Transect n° 2 counter-map called A Country with Fences has lost its Spirit.

Representing Transect 3, Dreaming Habitat was created to celebrate the rich historical sites and occupation of the volcanic and upland regions of Boandik country. The students designed a map consisting of four layers of landscape: footprints and tracks (animals and humans), the rebirth of forest systems (caused by fire and volcanic activity); wetland systems; and the Boandik placenames of landscape phenomena. Contained within a box, each layer has a temporal dimension, and was designed to be opened and closed by the user as they move through the Boandik landscape over time.


Transect n° 3 counter-map called Dreaming Habitat.

For Transect 4, the students in this group developed two maps, The Way We Went... and Scar Tree. Drawing heavily on the landscape quality of the transect they traversed, the maps were made from Blue Gum and Red Gum, two large Eucalypt species of trees. Dominating the land, Red Gum in particular, was used by the Boandik people for shelter, tools, and hunting equipment. Both maps contain a narrative of the places the students traversed with their hosts, including major nodes that were important meeting places for Boandik people prior to settlement. The materiality of the timber à and its colour and texture à evoke the places travelled by the students and highlights the heritage value of the large stands of trees that remain on private and public lands that demand protection.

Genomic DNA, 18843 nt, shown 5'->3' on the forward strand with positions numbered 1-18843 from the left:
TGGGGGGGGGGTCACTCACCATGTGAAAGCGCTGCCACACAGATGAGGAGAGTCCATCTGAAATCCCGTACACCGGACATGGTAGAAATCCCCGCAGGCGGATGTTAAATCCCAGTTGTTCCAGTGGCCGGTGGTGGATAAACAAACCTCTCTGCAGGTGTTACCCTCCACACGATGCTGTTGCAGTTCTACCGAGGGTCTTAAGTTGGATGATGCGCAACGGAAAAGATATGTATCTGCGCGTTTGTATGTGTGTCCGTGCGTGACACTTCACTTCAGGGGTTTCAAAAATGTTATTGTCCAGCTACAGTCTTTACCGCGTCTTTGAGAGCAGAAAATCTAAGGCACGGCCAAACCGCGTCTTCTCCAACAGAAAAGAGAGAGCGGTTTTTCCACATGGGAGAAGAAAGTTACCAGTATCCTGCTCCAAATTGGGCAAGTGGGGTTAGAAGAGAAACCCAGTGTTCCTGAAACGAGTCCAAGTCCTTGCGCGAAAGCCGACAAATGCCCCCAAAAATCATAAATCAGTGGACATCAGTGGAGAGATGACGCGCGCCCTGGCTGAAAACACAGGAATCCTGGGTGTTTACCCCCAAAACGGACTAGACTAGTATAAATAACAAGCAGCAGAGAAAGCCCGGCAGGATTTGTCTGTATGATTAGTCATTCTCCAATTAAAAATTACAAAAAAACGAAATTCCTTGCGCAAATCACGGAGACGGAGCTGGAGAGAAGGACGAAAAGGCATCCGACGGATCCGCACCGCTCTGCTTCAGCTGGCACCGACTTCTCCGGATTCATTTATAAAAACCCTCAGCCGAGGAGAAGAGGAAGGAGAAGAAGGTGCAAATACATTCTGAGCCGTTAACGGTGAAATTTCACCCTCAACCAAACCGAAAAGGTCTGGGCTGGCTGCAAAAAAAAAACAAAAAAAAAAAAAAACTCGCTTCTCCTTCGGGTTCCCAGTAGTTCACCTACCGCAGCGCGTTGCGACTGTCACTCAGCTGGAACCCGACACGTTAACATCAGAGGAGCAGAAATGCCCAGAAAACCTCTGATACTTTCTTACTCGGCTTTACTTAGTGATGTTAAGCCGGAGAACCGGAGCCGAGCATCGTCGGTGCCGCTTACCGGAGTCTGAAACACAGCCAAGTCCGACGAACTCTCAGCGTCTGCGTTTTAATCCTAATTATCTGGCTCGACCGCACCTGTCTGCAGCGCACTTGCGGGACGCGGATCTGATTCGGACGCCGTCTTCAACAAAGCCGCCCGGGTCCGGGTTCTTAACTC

Transect n° 4 counter-maps called The Way We Went... and Scar Tree.

In the map Kromelite Menindie (literally, «red mud» in Boandik), representing Transect 5, the students emphasised the mud (literally and figuratively) that was left after wetlands were drained by European settlers. The map symbolises other damages done to the environment through agricultural practices, as well as other changes that have occurred to Aboriginal society since European settlement. The students etched the narrative of their journey on the map, thereby personalising it and infusing it with their own stories and experiences that they encountered along the transect.


Transect n° 5 counter-map called Kromelite Menindie.

For the map Sweet Waters, representing Transect 6, the students generated a piece with a focus on the Earth Mother nurturing a foetus. The womb is represented by a large wetland called Bool Lagoon, a place for regeneration and rebirth. The markings on the woman's skin, in the students' words, are a «reminder of the traditions and customs that held Aboriginal tribes together, and the three strands of her hair represent the three major Aboriginal tribes that held meetings nearby.» Further, the feathers relate to the Sulphur Crested Cockatoo that frequents the area and is associated with Aboriginal creation stories. The Earth Mother reaches out in hope that her newborn will enter a homeland that has healed and is respected, and where Aboriginal and non-Aboriginal people come together to guard this special place meeting place. At close inspection of the map's background, it is possible to see the survey lines of the countryside that was divided and colonised by settlers, along with a mob of sheep making their way across the landscape. The green patterns not only represent pasture but also take their form from tartan kilts, like those worn by the original Scottish immigrants that set up farms in the area.  The students who made this map also developed an original and moving song about the Bool Lagoon wetland, along with a video documenting the creation of their panel.